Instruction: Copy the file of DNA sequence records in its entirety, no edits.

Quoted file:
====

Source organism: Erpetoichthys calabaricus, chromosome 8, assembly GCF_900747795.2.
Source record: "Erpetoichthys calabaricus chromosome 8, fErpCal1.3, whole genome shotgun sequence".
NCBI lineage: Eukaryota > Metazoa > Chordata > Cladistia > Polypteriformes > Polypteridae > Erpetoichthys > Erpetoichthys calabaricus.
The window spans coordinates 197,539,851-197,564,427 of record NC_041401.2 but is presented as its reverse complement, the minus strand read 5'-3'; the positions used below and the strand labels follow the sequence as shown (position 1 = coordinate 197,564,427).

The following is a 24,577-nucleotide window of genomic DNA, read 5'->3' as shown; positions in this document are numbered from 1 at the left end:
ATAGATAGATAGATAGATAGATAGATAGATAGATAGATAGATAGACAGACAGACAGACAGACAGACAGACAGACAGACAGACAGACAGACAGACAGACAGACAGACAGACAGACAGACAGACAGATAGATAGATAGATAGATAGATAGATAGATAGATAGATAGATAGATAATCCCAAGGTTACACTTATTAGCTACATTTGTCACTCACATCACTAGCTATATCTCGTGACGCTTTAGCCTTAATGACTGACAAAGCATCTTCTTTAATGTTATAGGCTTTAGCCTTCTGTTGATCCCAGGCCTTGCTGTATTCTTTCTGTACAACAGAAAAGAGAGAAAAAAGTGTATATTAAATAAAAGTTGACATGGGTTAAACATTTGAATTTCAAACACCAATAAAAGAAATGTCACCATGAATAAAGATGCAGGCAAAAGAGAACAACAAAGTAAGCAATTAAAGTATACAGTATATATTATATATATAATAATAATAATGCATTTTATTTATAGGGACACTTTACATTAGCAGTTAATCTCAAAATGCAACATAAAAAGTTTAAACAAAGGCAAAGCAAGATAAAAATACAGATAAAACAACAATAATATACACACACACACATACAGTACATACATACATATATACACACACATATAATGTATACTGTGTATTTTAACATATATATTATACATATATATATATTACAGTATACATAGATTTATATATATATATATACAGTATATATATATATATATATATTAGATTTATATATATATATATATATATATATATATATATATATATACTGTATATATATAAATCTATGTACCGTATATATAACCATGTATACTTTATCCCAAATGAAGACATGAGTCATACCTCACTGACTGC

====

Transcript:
Source organism: Erpetoichthys calabaricus, chromosome 8, assembly GCF_900747795.2.
Source record: "Erpetoichthys calabaricus chromosome 8, fErpCal1.3, whole genome shotgun sequence".
NCBI lineage: Eukaryota > Metazoa > Chordata > Cladistia > Polypteriformes > Polypteridae > Erpetoichthys > Erpetoichthys calabaricus.
The window spans coordinates 197,539,851-197,564,427 of record NC_041401.2 but is presented as its reverse complement, the minus strand read 5'-3'; the positions used below and the strand labels follow the sequence as shown (position 1 = coordinate 197,564,427).

The following is a 24,577-nucleotide window of genomic DNA, read 5'->3' as shown; positions in this document are numbered from 1 at the left end:
ATAGATAGATAGATAGATAGATAGATAGATAGATAGATAGATAGACAGACAGACAGACAGACAGACAGACAGACAGACAGACAGACAGACAGACAGACAGACAGACAGACAGACAGACAGACAGATAGATAGATAGATAGATAGATAGATAGATAGATAGATAGATAGATAATCCCAAGGTTACACTTATTAGCTACATTTGTCACTCACATCACTAGCTATATCTCGTGACGCTTTAGCCTTAATGACTGACAAAGCATCTTCTTTAATGTTATAGGCTTTAGCCTTCTGTTGATCCCAGGCCTTGCTGTATTCTTTCTGTACAACAGAAAAGAGAGAAAAAAGTGTATATTAAATAAAAGTTGACATGGGTTAAACATTTGAATTTCAAACACCAATAAAAGAAATGTCACCATGAATAAAGATGCAGGCAAAAGAGAACAACAAAGTAAGCAATTAAAGTATACAGTATATATTATATATATAATAATAATAATGCATTTTATTTATAGGGACACTTTACATTAGCAGTTAATCTCAAAATGCAACATAAAAAGTTTAAACAAAGGCAAAGCAAGATAAAAATACAGATAAAACAACAATAATATACACACACACACATACAGTACATACATACATATATACACACACATATAATGTATACTGTGTATTTTAACATATATATTATACATATATATATATTACAGTATACATAGATTTATATATATATATATACAGTATATATATATATATATATATTAGATTTATATATATATATATATATATATATATATATATATATATACTGTATATATATAAATCTATGTACCGTATATATAACCATGTATACTTTATCCCAAATGAAGACATGAGTCATACCTCACTGACTGC